Lotsof, Erwin||Shybut, John
M.A. (Master of Arts)
Department of Psychology
Learning; Psychology of; Student ethics
Cheating in the classroom is the cause of much concern for both teachers and students. Therefore, the purpose of the present study was to investigate the relationship between several personality variables and cheating behavior in order to discover some possible reasons for its occurrence. The hypotheses for the study were derived from Rotter's Social Learning Theory. According to Social Learning Theory, the potentiality for a behavior to occur in a particular situation is a function of expectancy and reinforcement value. Expectancy refers to the probability held by a person that the behavior will lead to a reinforcement in the situation, and reinforcement value refers to a person's preference for one reinforcement relative to another reinforcement which is also available to him in the situation. Social Learning Theory conceptualizes maladaptive behavior as occurring under conditions of low expectancy and high reinforcement value; that is, when a person has a low expectation of obtaining a reinforcement that he desires. On the basis of this conceptualization of maladaptive behavior, two hypotheses were proposed concerning the occurrence of cheating which was the maladaptive behavior of interest in the present study. The first hypothesis proposed that cheating will occur more frequently when expectancy for success is low than when expectancy for success is high. The second hypothesis proposed that cheating will occur more frequently on a test with high reinforcement value than on a test with low reinforcement value. The other two hypotheses investigated in the present study involved the internal-External control construct which was developed within the framework of Social Learning Theory. On the basis of previous research which suggested a relationship between the Internal-External control construct and cheating, it was hypothesized that cheating will occur more frequently among externally oriented people than among internally oriented people and that externally oriented people will be more likely than internally oriented people to deny having cheated. The methodology employed in the present study was as follows. The subjects were administered the first required test in a course, and the grade each subject received on this test was used as an index of his expectancy for success on a subsequent test in the course. Six weeks later, the subjects took the second required course test which was considered to have high reinforcement value since it was directly related to the goal of passing the course. After taking the second required course test, the subjects were administered a general information "intelligence" test which was considered to have low reinforcement value since it had no perceptible relation to future success in the course. A week after taking the second course test and the intelligence test, the subjects were asked to score both of these tests themselves. However, unknown to the subjects, both tests had been scored by the experimenter. If the score recorded by a subject was two or more points greater than the score recorded by the experimenter, the subject was said to have cheated. If the score recorded by a subject was the same as the score recorded by the experimenter, the subject was said to have not cheated. The results were as follows. First, subjects with a low expectancy for success resulting from a low grade on the first course test cheated in significantly greater numbers on the second course test than subjects with a high expectancy for success resulting from a high grade on the first course test. In addition, subjects whose grade and expectancy were between the above two extreme expectancy groups fell between these two extreme groups with respect to the number who cheated. Second, more subjects cheated on the test with high reinforcement value than on the test with low reinforcement value. Third, the number of externally oriented subjects who cheated was, in general, greater than the number of internally oriented subjects who cheated. However, there was no difference between the number of externally oriented subjects and the number of internally oriented subjects who denied having cheated. Finally, some sex differences were found with respect to cheating, but these differences depended on the type of test. Possible implications of the above results were discussed and further research in the area was suggested.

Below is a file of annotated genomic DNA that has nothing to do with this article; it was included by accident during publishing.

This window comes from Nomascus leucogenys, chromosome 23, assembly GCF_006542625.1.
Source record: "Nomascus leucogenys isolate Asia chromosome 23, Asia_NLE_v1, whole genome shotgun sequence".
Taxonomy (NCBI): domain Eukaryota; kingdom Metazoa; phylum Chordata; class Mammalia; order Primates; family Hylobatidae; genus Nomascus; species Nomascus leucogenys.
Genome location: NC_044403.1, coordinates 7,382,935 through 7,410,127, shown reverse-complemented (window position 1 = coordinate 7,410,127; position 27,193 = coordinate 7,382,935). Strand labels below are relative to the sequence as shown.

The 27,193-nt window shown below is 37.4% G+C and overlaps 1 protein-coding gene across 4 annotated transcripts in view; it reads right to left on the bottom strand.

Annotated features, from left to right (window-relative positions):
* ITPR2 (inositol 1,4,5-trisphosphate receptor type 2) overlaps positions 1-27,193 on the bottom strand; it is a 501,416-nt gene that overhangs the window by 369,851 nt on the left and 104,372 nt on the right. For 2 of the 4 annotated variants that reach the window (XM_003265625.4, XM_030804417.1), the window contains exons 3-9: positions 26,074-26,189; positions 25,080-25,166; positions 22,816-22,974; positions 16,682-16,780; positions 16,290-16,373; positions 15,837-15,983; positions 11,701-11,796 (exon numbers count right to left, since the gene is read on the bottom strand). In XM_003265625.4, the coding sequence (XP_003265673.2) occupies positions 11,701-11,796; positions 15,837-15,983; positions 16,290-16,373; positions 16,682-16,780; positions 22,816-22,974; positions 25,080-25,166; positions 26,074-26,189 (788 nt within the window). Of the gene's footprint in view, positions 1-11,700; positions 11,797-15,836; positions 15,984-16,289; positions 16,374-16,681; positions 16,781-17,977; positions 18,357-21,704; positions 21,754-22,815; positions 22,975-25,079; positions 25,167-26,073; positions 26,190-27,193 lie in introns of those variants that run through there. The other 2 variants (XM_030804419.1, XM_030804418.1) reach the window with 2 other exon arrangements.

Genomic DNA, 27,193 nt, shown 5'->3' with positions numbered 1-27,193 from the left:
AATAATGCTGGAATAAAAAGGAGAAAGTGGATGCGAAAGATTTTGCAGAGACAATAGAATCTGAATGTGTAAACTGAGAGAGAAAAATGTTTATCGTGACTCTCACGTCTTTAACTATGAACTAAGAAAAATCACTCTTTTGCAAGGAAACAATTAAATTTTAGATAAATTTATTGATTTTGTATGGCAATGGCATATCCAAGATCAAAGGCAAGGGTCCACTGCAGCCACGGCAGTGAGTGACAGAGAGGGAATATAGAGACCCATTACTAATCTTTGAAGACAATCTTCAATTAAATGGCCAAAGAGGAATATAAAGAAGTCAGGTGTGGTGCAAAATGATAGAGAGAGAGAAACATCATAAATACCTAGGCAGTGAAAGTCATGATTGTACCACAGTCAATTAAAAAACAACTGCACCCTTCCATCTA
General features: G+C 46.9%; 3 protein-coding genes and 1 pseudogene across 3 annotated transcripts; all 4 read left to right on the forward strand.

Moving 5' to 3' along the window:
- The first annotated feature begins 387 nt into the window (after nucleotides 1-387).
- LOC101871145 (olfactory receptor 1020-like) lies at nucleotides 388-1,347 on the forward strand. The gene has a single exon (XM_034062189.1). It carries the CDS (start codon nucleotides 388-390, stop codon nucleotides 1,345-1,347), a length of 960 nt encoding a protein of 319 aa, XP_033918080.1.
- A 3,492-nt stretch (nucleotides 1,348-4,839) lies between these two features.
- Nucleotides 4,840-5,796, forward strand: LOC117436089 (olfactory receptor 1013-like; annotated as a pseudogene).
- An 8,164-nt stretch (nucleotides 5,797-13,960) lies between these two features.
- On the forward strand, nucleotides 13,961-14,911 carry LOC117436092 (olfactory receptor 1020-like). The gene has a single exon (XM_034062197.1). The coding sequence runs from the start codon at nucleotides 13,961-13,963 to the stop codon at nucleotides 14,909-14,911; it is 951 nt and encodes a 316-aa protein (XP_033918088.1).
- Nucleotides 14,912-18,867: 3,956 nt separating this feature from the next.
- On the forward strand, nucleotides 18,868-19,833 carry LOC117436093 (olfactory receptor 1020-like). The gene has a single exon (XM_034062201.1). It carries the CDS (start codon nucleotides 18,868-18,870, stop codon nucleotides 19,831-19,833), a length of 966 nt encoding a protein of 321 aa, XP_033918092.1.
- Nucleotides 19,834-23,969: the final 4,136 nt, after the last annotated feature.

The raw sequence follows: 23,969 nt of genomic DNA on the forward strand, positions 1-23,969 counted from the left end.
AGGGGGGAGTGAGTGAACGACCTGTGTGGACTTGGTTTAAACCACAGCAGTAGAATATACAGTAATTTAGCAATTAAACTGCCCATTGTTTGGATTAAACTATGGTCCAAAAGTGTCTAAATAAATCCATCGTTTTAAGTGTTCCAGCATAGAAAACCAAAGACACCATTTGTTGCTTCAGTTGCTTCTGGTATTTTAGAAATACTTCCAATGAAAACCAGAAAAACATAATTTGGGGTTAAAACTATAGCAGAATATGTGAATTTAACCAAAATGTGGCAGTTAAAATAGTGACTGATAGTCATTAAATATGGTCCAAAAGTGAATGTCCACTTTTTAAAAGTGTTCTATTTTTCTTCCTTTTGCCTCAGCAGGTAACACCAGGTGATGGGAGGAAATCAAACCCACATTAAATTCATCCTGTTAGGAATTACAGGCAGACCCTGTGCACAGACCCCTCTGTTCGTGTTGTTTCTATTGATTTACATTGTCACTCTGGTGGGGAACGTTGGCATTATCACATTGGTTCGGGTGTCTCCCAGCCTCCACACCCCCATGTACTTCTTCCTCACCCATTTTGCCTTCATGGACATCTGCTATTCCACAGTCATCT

Hosek, James C., "Cheating as a function of expectancy, internal-external control, and type of task" (1970). Graduate Research Theses & Dissertations. 1769.
Northern Illinois University
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